Quakes spending big to upgrade scouting capabilities
SAN JOSE, Calif. — With hundreds of thousands of dollars expected to come off of their books and plenty of roster spots yet to be locked up, the San Jose Earthquakes are facing their thorniest offseason since being re-established in 2008.
The decisions Quakes officials make regarding how and where to spend that cash will either put the club on a path back to the playoffs, or on a return trip to the land of profound disappointment.
It’s a perfect time, in other words, for the Quakes to upgrade their scouting capabilities — which they’ve done in a big way.
San Jose have hired a full-time video analyst to help the club sift through hours of tape on all the various players they’re keeping tabs on at any given point in time. And they’re also one of several MLS clubs who recently signed on with Wyscout.com, a service that significantly widens the club’s reach and ability to see video on players from all around the globe.
“We’re scouting all over the world and in college,” Quakes general manager John Doyle said. “This year, we know we’re going to have money. We know we’re going to have some cap space and we’re doing everything possible to make sure that we fill those positions with guys that’ll help us win.”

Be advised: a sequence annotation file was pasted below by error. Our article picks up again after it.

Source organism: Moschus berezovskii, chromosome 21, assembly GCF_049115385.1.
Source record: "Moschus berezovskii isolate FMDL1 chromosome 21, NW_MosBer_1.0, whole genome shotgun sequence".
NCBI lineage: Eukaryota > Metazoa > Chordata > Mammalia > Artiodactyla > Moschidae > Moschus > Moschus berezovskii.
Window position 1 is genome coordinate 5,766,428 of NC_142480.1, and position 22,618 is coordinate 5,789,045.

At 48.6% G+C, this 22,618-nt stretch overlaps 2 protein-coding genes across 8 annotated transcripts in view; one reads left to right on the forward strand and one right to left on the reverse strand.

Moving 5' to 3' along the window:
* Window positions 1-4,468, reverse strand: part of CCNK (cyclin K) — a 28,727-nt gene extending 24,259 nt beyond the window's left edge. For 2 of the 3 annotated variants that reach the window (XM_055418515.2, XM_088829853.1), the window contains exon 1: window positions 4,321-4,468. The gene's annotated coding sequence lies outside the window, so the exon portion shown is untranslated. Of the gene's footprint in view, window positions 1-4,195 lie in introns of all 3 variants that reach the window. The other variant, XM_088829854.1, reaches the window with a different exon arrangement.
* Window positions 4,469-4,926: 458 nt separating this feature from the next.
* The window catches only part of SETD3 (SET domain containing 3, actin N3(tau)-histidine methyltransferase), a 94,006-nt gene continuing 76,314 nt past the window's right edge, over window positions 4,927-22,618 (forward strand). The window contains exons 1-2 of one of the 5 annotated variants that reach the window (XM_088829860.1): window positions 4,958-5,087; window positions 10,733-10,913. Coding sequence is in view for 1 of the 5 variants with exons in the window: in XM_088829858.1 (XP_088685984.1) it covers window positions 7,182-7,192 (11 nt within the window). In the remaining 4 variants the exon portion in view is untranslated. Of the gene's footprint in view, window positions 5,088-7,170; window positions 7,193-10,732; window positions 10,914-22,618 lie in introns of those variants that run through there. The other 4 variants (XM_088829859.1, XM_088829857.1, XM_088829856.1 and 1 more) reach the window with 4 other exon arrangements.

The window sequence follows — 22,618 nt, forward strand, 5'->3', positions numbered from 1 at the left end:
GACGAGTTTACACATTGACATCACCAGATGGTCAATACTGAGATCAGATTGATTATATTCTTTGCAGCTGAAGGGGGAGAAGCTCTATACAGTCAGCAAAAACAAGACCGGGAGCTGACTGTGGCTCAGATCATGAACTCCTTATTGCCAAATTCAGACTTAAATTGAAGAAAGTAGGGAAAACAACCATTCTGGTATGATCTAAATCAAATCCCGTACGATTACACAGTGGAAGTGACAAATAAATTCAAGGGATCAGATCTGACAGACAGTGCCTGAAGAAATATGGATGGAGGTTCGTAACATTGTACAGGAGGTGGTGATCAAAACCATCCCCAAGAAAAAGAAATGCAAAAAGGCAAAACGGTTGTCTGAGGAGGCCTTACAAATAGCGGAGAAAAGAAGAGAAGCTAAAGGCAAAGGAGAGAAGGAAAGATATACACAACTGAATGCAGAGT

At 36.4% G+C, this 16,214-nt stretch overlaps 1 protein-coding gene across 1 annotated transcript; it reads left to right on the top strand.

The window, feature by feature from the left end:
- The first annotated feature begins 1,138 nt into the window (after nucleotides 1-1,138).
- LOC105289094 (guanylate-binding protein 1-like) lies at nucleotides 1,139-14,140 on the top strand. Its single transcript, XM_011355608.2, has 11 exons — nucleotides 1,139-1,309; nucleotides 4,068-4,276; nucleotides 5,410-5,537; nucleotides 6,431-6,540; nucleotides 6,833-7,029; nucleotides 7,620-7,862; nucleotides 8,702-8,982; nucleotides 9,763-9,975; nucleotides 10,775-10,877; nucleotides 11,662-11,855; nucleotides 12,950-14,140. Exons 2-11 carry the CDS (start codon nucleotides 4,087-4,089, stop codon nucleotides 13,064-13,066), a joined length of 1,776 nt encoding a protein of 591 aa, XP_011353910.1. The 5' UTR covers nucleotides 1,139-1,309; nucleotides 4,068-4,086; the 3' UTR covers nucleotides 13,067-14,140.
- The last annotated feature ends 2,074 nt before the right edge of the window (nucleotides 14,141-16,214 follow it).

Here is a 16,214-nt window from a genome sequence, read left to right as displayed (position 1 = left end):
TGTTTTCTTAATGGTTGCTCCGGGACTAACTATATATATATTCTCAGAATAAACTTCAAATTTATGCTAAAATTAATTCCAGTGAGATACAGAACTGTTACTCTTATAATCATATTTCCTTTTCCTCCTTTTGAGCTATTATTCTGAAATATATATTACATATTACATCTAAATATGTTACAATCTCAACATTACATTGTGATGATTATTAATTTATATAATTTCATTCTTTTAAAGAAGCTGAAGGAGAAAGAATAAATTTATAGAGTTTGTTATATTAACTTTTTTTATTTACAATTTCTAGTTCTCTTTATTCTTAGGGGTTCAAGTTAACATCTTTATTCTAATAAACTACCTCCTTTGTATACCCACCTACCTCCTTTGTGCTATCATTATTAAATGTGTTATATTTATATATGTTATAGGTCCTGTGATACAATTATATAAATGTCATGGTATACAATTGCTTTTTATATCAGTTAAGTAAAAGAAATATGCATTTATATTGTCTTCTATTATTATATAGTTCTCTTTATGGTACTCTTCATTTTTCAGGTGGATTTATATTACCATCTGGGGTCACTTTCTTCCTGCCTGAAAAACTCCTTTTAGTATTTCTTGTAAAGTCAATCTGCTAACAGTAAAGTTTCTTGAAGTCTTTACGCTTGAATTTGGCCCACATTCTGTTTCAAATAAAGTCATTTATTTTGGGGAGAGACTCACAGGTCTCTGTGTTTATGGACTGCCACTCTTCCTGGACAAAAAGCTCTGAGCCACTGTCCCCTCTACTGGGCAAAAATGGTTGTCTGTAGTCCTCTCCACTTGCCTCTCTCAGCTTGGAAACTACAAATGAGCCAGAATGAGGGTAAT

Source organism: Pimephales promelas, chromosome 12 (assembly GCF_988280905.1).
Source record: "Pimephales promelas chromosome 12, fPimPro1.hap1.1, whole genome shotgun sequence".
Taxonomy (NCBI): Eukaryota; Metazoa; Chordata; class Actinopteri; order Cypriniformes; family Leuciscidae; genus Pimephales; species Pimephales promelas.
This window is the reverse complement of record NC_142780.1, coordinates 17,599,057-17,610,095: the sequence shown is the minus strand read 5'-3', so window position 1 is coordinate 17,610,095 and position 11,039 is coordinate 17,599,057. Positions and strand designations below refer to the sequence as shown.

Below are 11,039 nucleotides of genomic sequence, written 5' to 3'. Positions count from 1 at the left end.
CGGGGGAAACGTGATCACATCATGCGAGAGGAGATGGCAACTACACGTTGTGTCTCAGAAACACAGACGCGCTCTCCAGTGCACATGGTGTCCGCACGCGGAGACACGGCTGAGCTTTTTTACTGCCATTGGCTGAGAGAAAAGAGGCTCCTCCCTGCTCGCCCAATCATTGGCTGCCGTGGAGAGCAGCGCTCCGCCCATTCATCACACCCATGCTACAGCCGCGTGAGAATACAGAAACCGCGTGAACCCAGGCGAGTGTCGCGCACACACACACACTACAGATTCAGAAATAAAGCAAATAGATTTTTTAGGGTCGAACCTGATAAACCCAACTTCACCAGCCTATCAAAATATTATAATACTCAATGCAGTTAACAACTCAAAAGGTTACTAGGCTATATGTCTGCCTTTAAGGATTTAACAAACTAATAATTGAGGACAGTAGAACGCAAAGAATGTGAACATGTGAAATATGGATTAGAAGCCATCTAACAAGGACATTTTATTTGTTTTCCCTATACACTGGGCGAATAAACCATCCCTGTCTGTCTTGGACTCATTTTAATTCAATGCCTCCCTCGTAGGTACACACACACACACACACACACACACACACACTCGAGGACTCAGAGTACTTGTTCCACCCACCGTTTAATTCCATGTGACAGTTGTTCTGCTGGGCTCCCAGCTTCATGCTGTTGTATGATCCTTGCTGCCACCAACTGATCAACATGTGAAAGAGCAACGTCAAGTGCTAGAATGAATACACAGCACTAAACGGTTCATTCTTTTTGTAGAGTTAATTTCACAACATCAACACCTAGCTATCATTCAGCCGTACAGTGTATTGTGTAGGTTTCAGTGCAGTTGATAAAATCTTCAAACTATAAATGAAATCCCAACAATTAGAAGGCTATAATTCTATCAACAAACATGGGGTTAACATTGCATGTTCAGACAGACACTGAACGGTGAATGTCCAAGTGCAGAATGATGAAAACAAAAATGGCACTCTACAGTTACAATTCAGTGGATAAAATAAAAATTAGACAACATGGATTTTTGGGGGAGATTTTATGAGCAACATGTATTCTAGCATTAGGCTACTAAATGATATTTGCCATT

Team president David Kaval puts the price tag for the upgrades into six figures, which is a healthy investment for a team that went without a Designated Player last year and ranked near the bottom of the league in terms of total payroll. To Kaval, the unfiltered nature might be the best part of the new scouting tools.
“It's a way to be more effective when you actually travel and see people, whether it's Brazil or Europe or whatever, because you’ve already seen them a lot,” Kaval told MLSsoccer.com. “You have a lot more footage. And one of the key things is, it's not just the footage of the guys from their agents, it's footage of them turning the ball over, it's footage of them maybe slacking in the 70th and 80th minute. So that's really what you need. You need to see the body of work and you need to be able to see that in real time and recently, not something from three years ago. This is a game that they played in Serie A or South America in the last week, so that's fantastic.”
Part of the need for the improvements was highlighted by San Jose’s brief dalliance with forward Edmundo Zura, a former Ecuador international who was brought in just as the transfer window closed in mid-August. Zura, who came on loan from Ecuadorean side El Nacional, proved to be so badly out of shape — although the player claimed to be fully healthy — that the Quakes sent him back and filed paperwork to nullify the deal entirely.
If the Quakes do bring in the second DP in franchise history — after Geovanni joined them for the second half of 2010 — they simply cannot afford a similar swing-and-miss situation.
“At the end of the day, you're always taking a little bit of a risk when you're bringing in an asset of that nature," Kaval said. "But we think we can use technology, scouting and better business processes to make it more of a sure bet and make it more successful for the organization, no doubt.”
Geoff Lepper covers the Earthquakes for MLSsoccer.com. He can be reached at firstname.lastname@example.org